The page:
I put a phone call into the county’s sanitarian to determine whether the house was hooked up to an approved septic system, and, if so, its capacity, age and design. A cess pool or a pipe straight into the creek are not approved septic systems.

I looked into comps, to see whether the property was priced at market. The seller had about $250,000 in the property over ten years and was asking about twice that. I checked out tax-assessed values, adjusting as necessary. The asking price was in the ballpark, and the client and I talked over an offering price.

On Monday morning, my client phoned the broker. He was informed that another offer was coming in. My client then called me and said that he wanted to get an offer in too. He asked me to help pull the offer together.

I found a local lawyer. I liked the guy. Lawyers hate getting cold-called from people they don’t know and asked to start doing work on the assumption that the client will pay. But I provided enough information to make this lawyer comfortable. The broker used his own contract that was, the lawyer said, heavily biased in favor of the seller. We came up with a contract that protected the buyer.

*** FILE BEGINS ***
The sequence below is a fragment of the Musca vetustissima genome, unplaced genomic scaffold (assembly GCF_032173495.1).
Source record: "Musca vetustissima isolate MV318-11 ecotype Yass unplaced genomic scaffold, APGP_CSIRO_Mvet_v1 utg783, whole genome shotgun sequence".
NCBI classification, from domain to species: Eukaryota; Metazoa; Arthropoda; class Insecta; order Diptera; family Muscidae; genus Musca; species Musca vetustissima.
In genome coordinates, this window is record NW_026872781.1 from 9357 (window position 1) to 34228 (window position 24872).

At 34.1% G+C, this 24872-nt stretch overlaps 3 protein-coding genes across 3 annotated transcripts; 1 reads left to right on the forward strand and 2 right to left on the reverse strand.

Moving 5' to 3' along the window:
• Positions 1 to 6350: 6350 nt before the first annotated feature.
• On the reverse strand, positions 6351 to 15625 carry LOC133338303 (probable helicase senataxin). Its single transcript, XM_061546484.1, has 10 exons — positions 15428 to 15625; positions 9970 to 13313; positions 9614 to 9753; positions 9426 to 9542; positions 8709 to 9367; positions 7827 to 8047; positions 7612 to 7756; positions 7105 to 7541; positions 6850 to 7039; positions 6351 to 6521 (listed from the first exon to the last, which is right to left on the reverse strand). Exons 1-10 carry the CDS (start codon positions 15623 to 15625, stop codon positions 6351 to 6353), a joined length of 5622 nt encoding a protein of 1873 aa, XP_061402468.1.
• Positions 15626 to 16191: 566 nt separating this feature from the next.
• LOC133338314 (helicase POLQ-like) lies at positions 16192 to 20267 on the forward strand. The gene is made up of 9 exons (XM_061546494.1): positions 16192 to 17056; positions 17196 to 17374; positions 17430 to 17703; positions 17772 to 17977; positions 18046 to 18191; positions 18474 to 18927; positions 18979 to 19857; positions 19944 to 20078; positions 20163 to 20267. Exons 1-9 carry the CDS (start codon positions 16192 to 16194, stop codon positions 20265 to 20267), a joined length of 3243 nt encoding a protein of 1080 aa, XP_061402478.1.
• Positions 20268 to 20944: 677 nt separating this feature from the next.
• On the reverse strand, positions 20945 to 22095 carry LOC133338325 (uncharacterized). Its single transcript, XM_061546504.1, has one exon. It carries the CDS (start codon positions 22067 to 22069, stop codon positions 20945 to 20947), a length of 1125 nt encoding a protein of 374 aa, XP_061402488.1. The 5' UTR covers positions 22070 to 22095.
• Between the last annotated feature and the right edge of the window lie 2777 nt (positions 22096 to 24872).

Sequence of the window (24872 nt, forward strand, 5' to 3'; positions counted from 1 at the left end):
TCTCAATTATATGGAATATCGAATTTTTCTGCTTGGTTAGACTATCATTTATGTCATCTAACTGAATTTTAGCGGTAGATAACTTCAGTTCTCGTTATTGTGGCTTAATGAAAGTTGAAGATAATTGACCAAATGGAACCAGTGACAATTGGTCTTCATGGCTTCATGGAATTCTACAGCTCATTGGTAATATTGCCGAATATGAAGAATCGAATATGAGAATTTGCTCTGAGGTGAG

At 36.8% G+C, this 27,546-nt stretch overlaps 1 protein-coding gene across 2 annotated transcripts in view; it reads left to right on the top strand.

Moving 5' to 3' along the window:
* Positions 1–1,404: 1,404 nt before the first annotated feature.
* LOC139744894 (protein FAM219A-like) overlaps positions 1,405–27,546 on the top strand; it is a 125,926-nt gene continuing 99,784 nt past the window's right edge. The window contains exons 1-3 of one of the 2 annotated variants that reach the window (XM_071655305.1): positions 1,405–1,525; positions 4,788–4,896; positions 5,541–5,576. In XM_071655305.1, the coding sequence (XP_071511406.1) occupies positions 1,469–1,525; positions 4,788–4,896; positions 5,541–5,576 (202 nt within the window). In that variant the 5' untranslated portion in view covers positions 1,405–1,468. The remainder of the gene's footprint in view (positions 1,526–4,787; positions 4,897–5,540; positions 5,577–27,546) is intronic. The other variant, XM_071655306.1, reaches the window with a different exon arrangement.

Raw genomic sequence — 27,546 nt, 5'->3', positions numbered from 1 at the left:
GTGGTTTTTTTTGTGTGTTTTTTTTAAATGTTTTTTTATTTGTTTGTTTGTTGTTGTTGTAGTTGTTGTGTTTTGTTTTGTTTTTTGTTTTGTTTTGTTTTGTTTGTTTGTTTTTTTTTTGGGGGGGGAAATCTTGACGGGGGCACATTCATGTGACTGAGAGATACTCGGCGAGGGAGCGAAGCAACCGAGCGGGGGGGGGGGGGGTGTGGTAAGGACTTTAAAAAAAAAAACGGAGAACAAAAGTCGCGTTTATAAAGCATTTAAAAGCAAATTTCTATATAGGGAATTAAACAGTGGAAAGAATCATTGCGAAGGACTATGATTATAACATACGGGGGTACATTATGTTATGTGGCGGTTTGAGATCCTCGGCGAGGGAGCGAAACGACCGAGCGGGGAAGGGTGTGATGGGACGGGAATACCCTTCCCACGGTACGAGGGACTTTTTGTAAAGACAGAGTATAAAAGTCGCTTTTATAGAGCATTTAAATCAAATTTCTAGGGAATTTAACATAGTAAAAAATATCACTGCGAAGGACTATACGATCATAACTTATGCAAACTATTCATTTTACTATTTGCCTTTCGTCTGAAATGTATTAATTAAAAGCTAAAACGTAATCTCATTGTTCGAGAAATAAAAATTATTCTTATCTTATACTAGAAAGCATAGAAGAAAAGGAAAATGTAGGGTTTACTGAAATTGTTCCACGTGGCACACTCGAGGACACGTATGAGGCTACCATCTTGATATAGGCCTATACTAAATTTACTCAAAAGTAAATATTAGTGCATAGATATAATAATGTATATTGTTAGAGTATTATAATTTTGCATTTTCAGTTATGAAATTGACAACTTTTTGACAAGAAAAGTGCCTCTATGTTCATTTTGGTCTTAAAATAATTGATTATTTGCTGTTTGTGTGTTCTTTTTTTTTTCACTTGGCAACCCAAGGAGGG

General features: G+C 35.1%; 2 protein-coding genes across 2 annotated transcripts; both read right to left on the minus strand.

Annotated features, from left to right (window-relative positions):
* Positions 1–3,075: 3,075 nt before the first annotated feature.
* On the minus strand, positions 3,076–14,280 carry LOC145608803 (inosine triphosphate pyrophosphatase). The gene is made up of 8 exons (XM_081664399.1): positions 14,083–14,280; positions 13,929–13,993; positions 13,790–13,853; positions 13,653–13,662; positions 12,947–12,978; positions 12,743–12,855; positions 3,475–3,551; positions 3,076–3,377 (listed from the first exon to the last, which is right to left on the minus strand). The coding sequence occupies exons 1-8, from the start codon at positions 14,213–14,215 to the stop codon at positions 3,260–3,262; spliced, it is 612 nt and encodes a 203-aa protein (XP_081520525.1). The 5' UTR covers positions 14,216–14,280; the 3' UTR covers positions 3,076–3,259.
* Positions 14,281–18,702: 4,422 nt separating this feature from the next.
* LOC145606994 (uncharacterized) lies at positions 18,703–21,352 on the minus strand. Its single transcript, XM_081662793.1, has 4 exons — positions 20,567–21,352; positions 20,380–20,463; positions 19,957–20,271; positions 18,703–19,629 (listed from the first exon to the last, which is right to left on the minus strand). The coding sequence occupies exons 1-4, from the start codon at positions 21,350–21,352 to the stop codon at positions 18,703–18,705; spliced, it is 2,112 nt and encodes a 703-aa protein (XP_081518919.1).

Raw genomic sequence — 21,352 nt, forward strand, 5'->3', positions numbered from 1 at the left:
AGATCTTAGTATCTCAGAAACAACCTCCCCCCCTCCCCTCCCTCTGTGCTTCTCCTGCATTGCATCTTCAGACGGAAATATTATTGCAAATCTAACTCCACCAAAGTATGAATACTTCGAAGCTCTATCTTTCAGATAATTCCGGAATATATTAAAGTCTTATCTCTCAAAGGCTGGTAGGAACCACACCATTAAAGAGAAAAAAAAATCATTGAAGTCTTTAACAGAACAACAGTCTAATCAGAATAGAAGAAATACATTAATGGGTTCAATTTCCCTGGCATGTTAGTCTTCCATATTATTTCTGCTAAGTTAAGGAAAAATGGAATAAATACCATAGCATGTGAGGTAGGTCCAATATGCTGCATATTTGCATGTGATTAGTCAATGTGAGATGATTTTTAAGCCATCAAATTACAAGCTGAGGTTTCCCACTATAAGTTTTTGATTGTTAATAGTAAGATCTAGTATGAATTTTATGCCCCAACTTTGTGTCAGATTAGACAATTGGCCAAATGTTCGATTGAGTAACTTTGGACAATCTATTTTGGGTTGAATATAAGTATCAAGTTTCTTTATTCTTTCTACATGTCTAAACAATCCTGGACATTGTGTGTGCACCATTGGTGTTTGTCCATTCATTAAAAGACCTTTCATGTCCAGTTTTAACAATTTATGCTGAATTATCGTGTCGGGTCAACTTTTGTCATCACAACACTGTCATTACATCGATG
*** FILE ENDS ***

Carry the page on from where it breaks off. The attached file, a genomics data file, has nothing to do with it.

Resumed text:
I emailed the broker at 11:34 a.m. on Monday. I introduced myself, telling him that I was a consultant, not a broker or agent, working on an hourly basis and had no claim on his commission. In addition to asking him some questions, I wrote:

[My client] has hired me to help him research the [property]. In your conversation with him this morning, you indicated that an offer had been submitted.

[My client] would like to submit an offer as well. That is what we will be working on today and tomorrow.

We need to know the time limit on the other offer so that we can get ours in front of the sellers at the same time. So, the first question is, how much time do we have to submit an offer?